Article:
Community of Madrid Highlights

Kio TowersMadrid
While it's not quite as romantic as Sevilla, as hip as Barcelona or as historical as Toledo, there's no doubt that Madrid is the figurative and geographical axis around which the rest of Spain revolves. The city wasn't even the capital of Spain until well into the 16th century, when King Felipe II moved the royal court to Madrid for its central location. Yet the city immediately stepped into the role it was destined to play, flourishing as the seat of culture, wealth and government.

madrid buildingModern skyscrapers comfortably rub shoulders with wide, tree-lined avenues, imposing Neoclassical buildings and picturesque plazas- not to mention quite the slew of picture-worthy monuments. However, Madrid's biggest draw is its round-the clock energy... particularly once the sun goes down. The city easily has the best nightlife in Spain; not only is it a tapas haven, but it has an eclectic collection of restaurants, bars and clubs that keep life moving until the sun comes up again.

Alcala HenaresAlcalá de Henares
Not only is Alcalá de Henares home to one of Spain's most legendary universities, but its streets have also been trod upon by literary giant Miguel de Cervantes Saavedra and a slew of his Golden Age rivals, such as Lope de Vega and Francisco de Quevedo. Just 35 kilometers from Madrid, a trip to historical Alcalá de Henares brings you into a small, pretty city graced with Renaissance buildings, welcoming terrace cafés and charming plazas.

Be sure to wander through the Renaissance architecture of the university, which was founded in 1486 and quickly grew to become one of Spain's principal learning institutions. An intellectual, academic vibe still reverberates through the city, created by university students, funky pubs and a distinguished air. Plus, let's not forget to mention Mr. Cervantes himself, to whose childhood home - recreated with period furniture and knickknacks relating to his life - you can pay a visit. Check out the massive collection of Don Quijote editions translated into more languages than you can imagine!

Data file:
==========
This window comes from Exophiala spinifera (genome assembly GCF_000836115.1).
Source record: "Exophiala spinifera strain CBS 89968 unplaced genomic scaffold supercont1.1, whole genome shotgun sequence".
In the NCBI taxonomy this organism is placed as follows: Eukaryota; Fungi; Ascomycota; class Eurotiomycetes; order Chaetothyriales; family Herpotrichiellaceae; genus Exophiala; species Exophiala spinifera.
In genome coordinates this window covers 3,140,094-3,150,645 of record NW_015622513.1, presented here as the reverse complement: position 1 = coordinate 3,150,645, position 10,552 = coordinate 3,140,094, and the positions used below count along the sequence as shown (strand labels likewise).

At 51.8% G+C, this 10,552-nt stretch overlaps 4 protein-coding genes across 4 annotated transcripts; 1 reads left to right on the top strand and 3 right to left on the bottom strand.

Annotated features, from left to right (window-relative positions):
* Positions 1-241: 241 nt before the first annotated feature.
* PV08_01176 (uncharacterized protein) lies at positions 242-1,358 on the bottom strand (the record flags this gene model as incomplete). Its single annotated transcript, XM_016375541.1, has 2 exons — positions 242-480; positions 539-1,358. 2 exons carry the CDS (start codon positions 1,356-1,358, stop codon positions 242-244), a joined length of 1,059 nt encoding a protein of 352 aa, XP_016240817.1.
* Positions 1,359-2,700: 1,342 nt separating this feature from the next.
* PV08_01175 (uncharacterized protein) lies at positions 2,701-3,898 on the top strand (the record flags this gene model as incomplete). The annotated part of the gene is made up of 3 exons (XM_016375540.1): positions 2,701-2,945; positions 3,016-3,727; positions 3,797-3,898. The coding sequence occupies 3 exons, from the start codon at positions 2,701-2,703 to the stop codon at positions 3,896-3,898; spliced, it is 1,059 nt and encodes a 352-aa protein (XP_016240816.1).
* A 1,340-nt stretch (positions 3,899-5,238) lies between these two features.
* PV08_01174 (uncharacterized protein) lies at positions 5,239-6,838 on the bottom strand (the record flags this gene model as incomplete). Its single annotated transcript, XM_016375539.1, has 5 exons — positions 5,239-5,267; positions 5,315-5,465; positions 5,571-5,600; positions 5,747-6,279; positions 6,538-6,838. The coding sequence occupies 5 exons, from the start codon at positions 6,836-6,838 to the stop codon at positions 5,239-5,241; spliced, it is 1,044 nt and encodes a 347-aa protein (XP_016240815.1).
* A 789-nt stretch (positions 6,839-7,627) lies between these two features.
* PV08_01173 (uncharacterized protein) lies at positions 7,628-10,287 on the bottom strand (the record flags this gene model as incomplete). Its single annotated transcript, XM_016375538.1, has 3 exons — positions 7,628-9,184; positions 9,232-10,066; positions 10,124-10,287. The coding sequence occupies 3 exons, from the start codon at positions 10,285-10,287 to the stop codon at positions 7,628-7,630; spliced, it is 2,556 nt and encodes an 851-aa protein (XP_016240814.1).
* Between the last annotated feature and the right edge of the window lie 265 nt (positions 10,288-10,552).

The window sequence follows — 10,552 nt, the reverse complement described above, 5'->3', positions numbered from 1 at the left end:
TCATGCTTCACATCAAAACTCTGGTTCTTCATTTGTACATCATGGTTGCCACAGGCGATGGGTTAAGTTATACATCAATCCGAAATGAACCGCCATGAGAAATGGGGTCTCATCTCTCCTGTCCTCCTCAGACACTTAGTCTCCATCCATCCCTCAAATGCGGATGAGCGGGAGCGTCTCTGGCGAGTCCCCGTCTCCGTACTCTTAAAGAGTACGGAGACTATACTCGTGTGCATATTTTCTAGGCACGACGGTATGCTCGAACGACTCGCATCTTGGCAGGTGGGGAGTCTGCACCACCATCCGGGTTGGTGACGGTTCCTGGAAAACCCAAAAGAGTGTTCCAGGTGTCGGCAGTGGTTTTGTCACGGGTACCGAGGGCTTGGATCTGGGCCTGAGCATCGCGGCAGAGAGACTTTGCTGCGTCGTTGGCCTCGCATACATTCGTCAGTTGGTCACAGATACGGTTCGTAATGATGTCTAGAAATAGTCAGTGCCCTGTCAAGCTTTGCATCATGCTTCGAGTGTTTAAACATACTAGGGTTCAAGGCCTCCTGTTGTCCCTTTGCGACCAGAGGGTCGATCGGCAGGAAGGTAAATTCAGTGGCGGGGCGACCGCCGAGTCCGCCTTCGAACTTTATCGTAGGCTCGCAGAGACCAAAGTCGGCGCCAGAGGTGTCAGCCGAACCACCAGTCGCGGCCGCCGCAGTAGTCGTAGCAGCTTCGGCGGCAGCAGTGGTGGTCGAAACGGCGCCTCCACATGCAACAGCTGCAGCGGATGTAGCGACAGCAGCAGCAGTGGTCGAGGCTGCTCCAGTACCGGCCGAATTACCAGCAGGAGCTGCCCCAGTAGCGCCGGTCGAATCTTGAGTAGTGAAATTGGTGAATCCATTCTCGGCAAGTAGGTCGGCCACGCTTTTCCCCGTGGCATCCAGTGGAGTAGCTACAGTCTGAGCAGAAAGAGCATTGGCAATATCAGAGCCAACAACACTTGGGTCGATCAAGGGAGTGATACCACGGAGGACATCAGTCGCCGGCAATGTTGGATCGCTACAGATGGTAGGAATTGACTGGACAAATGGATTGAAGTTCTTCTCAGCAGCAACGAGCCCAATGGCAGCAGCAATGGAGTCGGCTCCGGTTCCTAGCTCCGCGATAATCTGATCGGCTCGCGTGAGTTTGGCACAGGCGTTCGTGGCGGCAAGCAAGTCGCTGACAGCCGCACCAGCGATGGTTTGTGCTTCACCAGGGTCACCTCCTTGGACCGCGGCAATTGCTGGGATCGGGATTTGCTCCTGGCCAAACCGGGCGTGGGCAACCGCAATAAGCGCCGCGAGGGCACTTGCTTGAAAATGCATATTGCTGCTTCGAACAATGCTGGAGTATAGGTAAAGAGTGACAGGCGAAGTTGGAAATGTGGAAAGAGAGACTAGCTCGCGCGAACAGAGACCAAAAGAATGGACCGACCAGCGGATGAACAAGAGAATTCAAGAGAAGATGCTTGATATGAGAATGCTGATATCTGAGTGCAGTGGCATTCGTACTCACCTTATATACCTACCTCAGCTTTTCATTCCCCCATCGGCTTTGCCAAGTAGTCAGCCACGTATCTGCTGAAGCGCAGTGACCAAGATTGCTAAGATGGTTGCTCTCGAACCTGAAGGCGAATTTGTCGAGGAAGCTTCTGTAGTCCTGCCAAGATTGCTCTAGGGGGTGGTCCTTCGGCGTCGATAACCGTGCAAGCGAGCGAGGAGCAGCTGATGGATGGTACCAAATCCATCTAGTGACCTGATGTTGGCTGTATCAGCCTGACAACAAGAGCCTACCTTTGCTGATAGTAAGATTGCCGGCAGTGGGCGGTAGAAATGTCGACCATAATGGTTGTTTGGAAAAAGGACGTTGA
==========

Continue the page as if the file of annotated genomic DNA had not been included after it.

Aranjuez locals say that their small city is famous for two things: its palace and its strawberries. The Palacio Real (Royal Palace) began as one of palace-loving King Felipe II's summer retreats where he could go to get away from the stress of ruling a kingdom. However, how many summer cottages do you know that were modeled after France's sprawling Versailles? Aranjuez's palace was a favorite destination not only of Felipe II, but also of a long line of Spanish monarchs after him, most notably Felipe V, Felipe VI, Carlos III and Elizabeth II.

It would seem that Spanish royalty dabbled in interior design when they weren't ruling the country, as each monarch who resided here enlarged and embellished the palace to their liking. The resulting 300 exuberant rooms of the palace are complemented by immense gardens, where the royals and their prominant guests could essentially commune with nature without necessarily communing with the common folk.